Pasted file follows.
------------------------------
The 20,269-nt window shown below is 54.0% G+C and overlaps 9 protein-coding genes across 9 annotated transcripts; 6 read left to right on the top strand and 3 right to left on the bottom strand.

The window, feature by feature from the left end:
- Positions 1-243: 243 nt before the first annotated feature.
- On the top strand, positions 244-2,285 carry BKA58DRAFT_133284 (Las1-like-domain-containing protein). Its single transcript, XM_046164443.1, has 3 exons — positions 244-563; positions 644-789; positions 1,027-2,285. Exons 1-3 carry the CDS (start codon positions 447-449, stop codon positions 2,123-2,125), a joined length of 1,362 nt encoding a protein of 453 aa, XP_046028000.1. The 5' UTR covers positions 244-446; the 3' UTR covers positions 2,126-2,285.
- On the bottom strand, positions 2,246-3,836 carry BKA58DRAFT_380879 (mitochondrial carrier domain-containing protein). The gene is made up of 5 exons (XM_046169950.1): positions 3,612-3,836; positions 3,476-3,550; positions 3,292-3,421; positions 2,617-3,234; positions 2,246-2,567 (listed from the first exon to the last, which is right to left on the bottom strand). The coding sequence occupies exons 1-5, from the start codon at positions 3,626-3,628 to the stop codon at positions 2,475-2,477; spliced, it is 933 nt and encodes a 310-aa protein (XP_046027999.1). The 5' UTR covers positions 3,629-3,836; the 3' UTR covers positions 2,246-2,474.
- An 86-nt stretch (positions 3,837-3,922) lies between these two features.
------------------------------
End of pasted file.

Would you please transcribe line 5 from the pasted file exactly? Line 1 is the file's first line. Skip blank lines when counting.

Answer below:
- On the bottom strand, positions 2,246-3,836 carry BKA58DRAFT_380879 (mitochondrial carrier domain-containing protein). The gene is made up of 5 exons (XM_046169950.1): positions 3,612-3,836; positions 3,476-3,550; positions 3,292-3,421; positions 2,617-3,234; positions 2,246-2,567 (listed from the first exon to the last, which is right to left on the bottom strand). The coding sequence occupies exons 1-5, from the start codon at positions 3,626-3,628 to the stop codon at positions 2,475-2,477; spliced, it is 933 nt and encodes a 310-aa protein (XP_046027999.1). The 5' UTR covers positions 3,629-3,836; the 3' UTR covers positions 2,246-2,474.